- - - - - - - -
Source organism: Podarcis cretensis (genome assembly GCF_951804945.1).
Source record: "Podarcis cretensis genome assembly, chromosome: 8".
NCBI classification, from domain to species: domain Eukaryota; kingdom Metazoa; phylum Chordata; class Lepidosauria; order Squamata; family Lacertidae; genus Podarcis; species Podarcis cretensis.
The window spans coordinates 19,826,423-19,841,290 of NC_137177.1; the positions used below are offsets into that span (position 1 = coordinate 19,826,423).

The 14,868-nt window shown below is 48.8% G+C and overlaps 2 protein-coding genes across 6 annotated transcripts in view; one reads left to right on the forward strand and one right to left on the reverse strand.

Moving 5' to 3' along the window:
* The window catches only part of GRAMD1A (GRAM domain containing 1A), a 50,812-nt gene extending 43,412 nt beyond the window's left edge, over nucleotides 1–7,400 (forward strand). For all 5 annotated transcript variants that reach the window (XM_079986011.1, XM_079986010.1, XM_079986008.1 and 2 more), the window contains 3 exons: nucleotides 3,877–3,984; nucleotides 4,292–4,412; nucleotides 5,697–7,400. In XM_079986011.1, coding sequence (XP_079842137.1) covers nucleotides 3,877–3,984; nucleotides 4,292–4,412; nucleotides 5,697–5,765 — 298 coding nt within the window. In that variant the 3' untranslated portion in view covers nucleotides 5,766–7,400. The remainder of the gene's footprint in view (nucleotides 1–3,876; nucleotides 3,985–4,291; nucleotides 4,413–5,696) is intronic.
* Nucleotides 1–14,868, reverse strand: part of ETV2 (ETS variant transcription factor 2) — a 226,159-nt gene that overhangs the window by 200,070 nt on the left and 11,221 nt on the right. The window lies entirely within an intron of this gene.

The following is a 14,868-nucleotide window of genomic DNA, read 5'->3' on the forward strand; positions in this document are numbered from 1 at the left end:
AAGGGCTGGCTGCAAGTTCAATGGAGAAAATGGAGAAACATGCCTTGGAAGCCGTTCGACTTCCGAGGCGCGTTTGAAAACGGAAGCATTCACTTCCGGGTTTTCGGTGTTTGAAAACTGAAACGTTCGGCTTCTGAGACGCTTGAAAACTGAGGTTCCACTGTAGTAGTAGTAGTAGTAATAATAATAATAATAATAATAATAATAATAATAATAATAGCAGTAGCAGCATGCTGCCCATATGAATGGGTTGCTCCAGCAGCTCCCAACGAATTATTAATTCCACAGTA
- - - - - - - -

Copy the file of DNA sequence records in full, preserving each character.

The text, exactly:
Source organism: Podarcis cretensis (genome assembly GCF_951804945.1).
Source record: "Podarcis cretensis genome assembly, chromosome: 8".
NCBI classification, from domain to species: domain Eukaryota; kingdom Metazoa; phylum Chordata; class Lepidosauria; order Squamata; family Lacertidae; genus Podarcis; species Podarcis cretensis.
The window spans coordinates 19,826,423-19,841,290 of NC_137177.1; the positions used below are offsets into that span (position 1 = coordinate 19,826,423).

The 14,868-nt window shown below is 48.8% G+C and overlaps 2 protein-coding genes across 6 annotated transcripts in view; one reads left to right on the forward strand and one right to left on the reverse strand.

Moving 5' to 3' along the window:
* The window catches only part of GRAMD1A (GRAM domain containing 1A), a 50,812-nt gene extending 43,412 nt beyond the window's left edge, over nucleotides 1–7,400 (forward strand). For all 5 annotated transcript variants that reach the window (XM_079986011.1, XM_079986010.1, XM_079986008.1 and 2 more), the window contains 3 exons: nucleotides 3,877–3,984; nucleotides 4,292–4,412; nucleotides 5,697–7,400. In XM_079986011.1, coding sequence (XP_079842137.1) covers nucleotides 3,877–3,984; nucleotides 4,292–4,412; nucleotides 5,697–5,765 — 298 coding nt within the window. In that variant the 3' untranslated portion in view covers nucleotides 5,766–7,400. The remainder of the gene's footprint in view (nucleotides 1–3,876; nucleotides 3,985–4,291; nucleotides 4,413–5,696) is intronic.
* Nucleotides 1–14,868, reverse strand: part of ETV2 (ETS variant transcription factor 2) — a 226,159-nt gene that overhangs the window by 200,070 nt on the left and 11,221 nt on the right. The window lies entirely within an intron of this gene.

The following is a 14,868-nucleotide window of genomic DNA, read 5'->3' on the forward strand; positions in this document are numbered from 1 at the left end:
AAGGGCTGGCTGCAAGTTCAATGGAGAAAATGGAGAAACATGCCTTGGAAGCCGTTCGACTTCCGAGGCGCGTTTGAAAACGGAAGCATTCACTTCCGGGTTTTCGGTGTTTGAAAACTGAAACGTTCGGCTTCTGAGACGCTTGAAAACTGAGGTTCCACTGTAGTAGTAGTAGTAGTAATAATAATAATAATAATAATAATAATAATAATAATAATAGCAGTAGCAGCATGCTGCCCATATGAATGGGTTGCTCCAGCAGCTCCCAACGAATTATTAATTCCACAGTA